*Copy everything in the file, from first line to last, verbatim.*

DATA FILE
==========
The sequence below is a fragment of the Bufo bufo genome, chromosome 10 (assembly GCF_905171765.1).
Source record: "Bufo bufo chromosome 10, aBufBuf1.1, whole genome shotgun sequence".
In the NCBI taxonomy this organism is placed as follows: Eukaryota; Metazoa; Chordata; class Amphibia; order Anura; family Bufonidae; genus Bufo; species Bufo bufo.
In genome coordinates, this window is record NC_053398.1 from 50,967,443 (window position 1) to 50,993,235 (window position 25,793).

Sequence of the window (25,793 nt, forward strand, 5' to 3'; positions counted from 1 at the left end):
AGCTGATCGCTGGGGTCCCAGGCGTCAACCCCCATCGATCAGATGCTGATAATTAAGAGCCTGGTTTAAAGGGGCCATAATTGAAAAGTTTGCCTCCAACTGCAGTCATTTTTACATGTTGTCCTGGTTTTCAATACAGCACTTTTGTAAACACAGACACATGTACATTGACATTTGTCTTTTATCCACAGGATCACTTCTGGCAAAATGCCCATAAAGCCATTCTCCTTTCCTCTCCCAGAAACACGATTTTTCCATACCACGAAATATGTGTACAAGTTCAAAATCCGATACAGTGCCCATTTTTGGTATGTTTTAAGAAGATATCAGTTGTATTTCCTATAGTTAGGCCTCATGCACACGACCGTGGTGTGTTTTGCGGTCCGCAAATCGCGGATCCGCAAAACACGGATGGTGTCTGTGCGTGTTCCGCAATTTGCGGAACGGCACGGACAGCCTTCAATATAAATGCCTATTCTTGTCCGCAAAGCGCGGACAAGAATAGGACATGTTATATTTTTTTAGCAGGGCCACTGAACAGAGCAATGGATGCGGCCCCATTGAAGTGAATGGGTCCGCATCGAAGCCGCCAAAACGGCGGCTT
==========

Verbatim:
The sequence below is a fragment of the Bufo bufo genome, chromosome 10 (assembly GCF_905171765.1).
Source record: "Bufo bufo chromosome 10, aBufBuf1.1, whole genome shotgun sequence".
In the NCBI taxonomy this organism is placed as follows: Eukaryota; Metazoa; Chordata; class Amphibia; order Anura; family Bufonidae; genus Bufo; species Bufo bufo.
In genome coordinates, this window is record NC_053398.1 from 50,967,443 (window position 1) to 50,993,235 (window position 25,793).

Sequence of the window (25,793 nt, forward strand, 5' to 3'; positions counted from 1 at the left end):
AGCTGATCGCTGGGGTCCCAGGCGTCAACCCCCATCGATCAGATGCTGATAATTAAGAGCCTGGTTTAAAGGGGCCATAATTGAAAAGTTTGCCTCCAACTGCAGTCATTTTTACATGTTGTCCTGGTTTTCAATACAGCACTTTTGTAAACACAGACACATGTACATTGACATTTGTCTTTTATCCACAGGATCACTTCTGGCAAAATGCCCATAAAGCCATTCTCCTTTCCTCTCCCAGAAACACGATTTTTCCATACCACGAAATATGTGTACAAGTTCAAAATCCGATACAGTGCCCATTTTTGGTATGTTTTAAGAAGATATCAGTTGTATTTCCTATAGTTAGGCCTCATGCACACGACCGTGGTGTGTTTTGCGGTCCGCAAATCGCGGATCCGCAAAACACGGATGGTGTCTGTGCGTGTTCCGCAATTTGCGGAACGGCACGGACAGCCTTCAATATAAATGCCTATTCTTGTCCGCAAAGCGCGGACAAGAATAGGACATGTTATATTTTTTTAGCAGGGCCACTGAACAGAGCAATGGATGCGGCCCCATTGAAGTGAATGGGTCCGCATCGAAGCCGCCAAAACGGCGGCTT